- The Washington Times - Thursday, May 3, 2007

I’ve been enjoying VH1 exec Michael Hirschorn’s back-of-the-book essays for the Atlantic. This month he has a (mostly) persuasive defense of reality television.

He argues, contra the culture snobs, that reality TV is a pleasing hybrid of fictional drama and documentary filmmaking. “Reality shows steal the story structure and pacing of scripted television, but leave behind the canned plots and characters,” he writes. “They have the visceral impact of documentary reportage without the self-importance and general lugubriousness.”

I don’t watch nearly as much reality TV as Hirschorn apparently does, but I take his point.

Where I part with Hirschorn is where, it seems to me, he lets politics infect his analysis. “Extreme Makeover: Home Edition” doesn’t just boast “maximum emotional impact”; it “features intensely emotional tales of people who have fallen through the cracks of Bush-era America - often blue-collar families ravaged by disease, health-care costs, insurance loopholes, layoffs and so forth.”

I happen to have watched a lot of that show (I wrote about it here), and I can say without reservation that if EM:HE were about those things, no one would watch it. The show’s beneficiaries do not merely experience the kind of financial hardships that can be blamed on economics. These families have suffered traumas of operatic proportion. Theirs are highly unusual cases — which is what makes them so compelling.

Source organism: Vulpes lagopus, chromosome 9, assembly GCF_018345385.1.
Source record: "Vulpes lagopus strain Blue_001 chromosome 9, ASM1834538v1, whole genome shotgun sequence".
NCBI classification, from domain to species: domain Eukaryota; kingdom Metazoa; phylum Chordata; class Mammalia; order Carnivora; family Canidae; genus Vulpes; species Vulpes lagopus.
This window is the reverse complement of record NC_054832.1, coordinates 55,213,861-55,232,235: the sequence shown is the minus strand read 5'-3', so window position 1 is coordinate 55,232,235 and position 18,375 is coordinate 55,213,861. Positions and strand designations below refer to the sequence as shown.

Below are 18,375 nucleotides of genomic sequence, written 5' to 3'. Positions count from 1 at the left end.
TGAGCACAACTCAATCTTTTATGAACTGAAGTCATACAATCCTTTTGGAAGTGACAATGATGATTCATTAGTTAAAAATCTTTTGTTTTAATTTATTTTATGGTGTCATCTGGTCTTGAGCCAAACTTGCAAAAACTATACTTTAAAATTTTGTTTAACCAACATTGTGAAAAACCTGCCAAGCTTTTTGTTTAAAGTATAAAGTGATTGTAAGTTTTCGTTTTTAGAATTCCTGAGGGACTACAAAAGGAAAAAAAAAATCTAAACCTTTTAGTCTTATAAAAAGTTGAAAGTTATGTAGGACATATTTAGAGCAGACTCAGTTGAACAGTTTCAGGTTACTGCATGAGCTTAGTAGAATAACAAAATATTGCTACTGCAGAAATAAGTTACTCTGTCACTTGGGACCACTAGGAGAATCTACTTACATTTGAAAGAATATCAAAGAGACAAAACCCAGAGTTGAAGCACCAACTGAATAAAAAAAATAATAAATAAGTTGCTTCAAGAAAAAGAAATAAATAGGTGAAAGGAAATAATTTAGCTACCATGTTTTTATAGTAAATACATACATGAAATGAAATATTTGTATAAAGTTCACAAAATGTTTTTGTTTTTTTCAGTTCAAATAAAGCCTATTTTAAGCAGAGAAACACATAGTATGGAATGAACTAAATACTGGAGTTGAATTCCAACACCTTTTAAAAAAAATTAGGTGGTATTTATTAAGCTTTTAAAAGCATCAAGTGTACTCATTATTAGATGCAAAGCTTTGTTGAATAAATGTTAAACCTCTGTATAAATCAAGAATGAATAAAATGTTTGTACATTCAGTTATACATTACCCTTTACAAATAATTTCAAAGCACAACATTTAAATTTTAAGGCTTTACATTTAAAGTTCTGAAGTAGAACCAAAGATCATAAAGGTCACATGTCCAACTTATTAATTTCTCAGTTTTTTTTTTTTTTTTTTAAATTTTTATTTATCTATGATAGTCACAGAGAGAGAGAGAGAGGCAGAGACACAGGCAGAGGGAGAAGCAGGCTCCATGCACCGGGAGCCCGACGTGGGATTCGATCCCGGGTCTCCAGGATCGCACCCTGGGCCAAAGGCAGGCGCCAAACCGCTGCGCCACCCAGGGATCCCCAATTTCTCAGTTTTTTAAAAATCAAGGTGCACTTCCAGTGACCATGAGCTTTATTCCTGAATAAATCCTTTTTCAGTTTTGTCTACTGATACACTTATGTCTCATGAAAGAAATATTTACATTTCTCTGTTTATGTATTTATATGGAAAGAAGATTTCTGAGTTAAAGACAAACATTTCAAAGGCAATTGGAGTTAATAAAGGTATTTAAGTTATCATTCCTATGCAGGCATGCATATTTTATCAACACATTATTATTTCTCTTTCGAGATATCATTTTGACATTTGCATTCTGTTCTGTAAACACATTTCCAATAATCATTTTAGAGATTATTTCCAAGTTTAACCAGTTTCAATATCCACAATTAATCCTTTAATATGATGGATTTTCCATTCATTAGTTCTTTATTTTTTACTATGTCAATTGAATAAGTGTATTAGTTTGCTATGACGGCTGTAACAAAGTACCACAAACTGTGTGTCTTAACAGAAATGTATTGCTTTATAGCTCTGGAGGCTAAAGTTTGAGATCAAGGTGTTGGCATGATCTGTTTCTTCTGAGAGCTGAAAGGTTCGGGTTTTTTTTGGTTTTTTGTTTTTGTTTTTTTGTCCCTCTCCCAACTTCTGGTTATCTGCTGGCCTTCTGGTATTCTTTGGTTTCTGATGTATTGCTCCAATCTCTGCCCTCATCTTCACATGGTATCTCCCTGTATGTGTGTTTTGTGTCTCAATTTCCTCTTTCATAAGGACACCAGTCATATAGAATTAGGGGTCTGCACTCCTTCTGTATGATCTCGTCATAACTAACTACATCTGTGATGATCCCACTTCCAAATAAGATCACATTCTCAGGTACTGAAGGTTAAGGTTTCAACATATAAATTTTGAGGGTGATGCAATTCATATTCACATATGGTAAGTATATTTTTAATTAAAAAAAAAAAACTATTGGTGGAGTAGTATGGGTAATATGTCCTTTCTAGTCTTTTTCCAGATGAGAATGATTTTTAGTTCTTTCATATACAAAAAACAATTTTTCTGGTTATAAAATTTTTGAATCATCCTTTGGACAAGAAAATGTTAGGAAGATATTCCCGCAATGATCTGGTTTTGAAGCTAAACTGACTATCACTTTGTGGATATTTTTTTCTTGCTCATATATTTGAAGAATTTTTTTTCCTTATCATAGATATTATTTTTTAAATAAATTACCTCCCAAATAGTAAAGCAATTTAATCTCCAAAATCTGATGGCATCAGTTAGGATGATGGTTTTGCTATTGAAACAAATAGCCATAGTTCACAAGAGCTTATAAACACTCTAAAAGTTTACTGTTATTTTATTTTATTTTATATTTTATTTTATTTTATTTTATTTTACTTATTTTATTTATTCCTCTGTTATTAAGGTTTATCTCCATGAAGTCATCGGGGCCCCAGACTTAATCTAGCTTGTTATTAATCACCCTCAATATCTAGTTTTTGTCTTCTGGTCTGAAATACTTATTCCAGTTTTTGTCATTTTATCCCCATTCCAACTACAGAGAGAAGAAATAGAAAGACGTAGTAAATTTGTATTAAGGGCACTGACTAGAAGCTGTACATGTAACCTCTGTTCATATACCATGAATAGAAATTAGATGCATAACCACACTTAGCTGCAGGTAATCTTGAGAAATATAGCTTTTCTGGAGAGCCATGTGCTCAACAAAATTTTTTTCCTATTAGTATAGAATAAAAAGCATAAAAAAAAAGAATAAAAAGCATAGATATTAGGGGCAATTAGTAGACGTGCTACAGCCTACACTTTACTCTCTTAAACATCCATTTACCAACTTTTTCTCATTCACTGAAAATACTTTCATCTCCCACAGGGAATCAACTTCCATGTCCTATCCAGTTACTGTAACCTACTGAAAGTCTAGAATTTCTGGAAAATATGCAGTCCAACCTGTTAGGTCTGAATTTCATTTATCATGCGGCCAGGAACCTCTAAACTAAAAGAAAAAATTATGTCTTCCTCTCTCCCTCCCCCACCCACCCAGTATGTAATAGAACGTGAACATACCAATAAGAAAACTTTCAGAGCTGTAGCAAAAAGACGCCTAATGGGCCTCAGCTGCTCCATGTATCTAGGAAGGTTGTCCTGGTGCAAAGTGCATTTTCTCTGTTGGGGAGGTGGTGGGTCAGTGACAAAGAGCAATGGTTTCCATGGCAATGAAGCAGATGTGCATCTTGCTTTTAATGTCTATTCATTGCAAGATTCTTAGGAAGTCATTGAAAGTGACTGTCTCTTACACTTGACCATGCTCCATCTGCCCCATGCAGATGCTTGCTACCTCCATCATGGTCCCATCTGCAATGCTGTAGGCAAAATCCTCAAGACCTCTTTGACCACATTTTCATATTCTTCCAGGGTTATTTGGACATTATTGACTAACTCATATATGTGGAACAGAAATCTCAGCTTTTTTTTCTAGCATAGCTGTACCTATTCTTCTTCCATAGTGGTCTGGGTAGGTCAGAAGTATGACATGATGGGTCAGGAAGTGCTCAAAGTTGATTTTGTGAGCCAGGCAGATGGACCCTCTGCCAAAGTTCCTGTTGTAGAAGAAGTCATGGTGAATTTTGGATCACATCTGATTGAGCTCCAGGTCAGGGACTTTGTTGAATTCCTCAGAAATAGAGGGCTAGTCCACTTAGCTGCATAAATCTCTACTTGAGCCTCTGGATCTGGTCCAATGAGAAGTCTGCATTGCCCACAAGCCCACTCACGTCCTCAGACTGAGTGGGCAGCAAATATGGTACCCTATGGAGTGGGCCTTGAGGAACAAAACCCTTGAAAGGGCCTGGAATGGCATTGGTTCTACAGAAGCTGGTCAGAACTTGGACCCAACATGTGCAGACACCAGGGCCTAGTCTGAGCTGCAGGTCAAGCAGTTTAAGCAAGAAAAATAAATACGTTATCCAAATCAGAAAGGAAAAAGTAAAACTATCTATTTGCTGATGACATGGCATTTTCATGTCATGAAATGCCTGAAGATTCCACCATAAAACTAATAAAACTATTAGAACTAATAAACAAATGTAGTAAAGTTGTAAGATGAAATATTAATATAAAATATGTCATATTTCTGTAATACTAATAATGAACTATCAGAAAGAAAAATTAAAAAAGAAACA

Hirschorn also calls “Survivor” a “metaphor for an imagined post-apocalyptic future” that has particular resonance in a post-9/11 world. Duct-tape hysteria aside, I’m pretty sure this is pretentious nonsense. From “Cast Away” to “Gilligan’s Island,” the idea of modern people being stranded and forced to live in premodern conditions has been a dramatic mainstay. Add a million-dollar prize to the mix, and you’ve got yourself a 21st-century TV hit.

Finally Hirschorn brings the dreaded Michael Moore into his discussion. He writes:

For all the snobbism in the doc community, reality TV has actually contributed to the recent boom in documentary filmmaking. The most successful docs of recent vintage have broken through in part by drawing heavily from reality television’s bag of tricks, dropping the form’s canonical insistence on pure observation. In “Fahrenheit 9/11,” Michael Moore brings an Army recruiter with him to confront legislators and urge them to enlist their children in the Iraq War. In “Bowling for Columbine,” Moore takes children who were shot at Columbine to Kmart, where they ask for a refund on the bullets that are still lodged in their bodies.

This is, to say the least, a shot in the foot of the case for reality TV: Crediting the genre with influencing Michael Moore ineluctably argues for the deceptiveness of disingenuosness of the whole enterprise. (See here for an introduction to Moore’s falsehoods.)

Other than these missteps, I’m on board with Hirschorn — and I just might have to catch me some “Deadliest Catch.”

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